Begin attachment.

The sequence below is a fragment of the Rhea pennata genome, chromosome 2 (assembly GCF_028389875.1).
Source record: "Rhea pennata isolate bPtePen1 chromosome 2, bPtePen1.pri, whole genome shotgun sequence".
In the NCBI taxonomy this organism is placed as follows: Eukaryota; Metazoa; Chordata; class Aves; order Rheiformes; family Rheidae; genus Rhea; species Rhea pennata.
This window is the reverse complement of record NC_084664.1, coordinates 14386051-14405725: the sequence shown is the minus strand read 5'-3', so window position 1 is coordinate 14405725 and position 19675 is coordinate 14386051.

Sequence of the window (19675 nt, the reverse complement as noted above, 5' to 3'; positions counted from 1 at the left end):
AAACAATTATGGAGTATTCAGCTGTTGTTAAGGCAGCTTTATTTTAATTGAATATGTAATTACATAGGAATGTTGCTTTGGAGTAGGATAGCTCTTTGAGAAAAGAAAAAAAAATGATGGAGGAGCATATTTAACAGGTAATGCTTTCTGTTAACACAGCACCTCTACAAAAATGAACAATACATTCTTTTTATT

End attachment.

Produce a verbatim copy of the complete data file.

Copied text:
The sequence below is a fragment of the Rhea pennata genome, chromosome 2 (assembly GCF_028389875.1).
Source record: "Rhea pennata isolate bPtePen1 chromosome 2, bPtePen1.pri, whole genome shotgun sequence".
In the NCBI taxonomy this organism is placed as follows: Eukaryota; Metazoa; Chordata; class Aves; order Rheiformes; family Rheidae; genus Rhea; species Rhea pennata.
This window is the reverse complement of record NC_084664.1, coordinates 14386051-14405725: the sequence shown is the minus strand read 5'-3', so window position 1 is coordinate 14405725 and position 19675 is coordinate 14386051.

Sequence of the window (19675 nt, the reverse complement as noted above, 5' to 3'; positions counted from 1 at the left end):
AAACAATTATGGAGTATTCAGCTGTTGTTAAGGCAGCTTTATTTTAATTGAATATGTAATTACATAGGAATGTTGCTTTGGAGTAGGATAGCTCTTTGAGAAAAGAAAAAAAAATGATGGAGGAGCATATTTAACAGGTAATGCTTTCTGTTAACACAGCACCTCTACAAAAATGAACAATACATTCTTTTTATT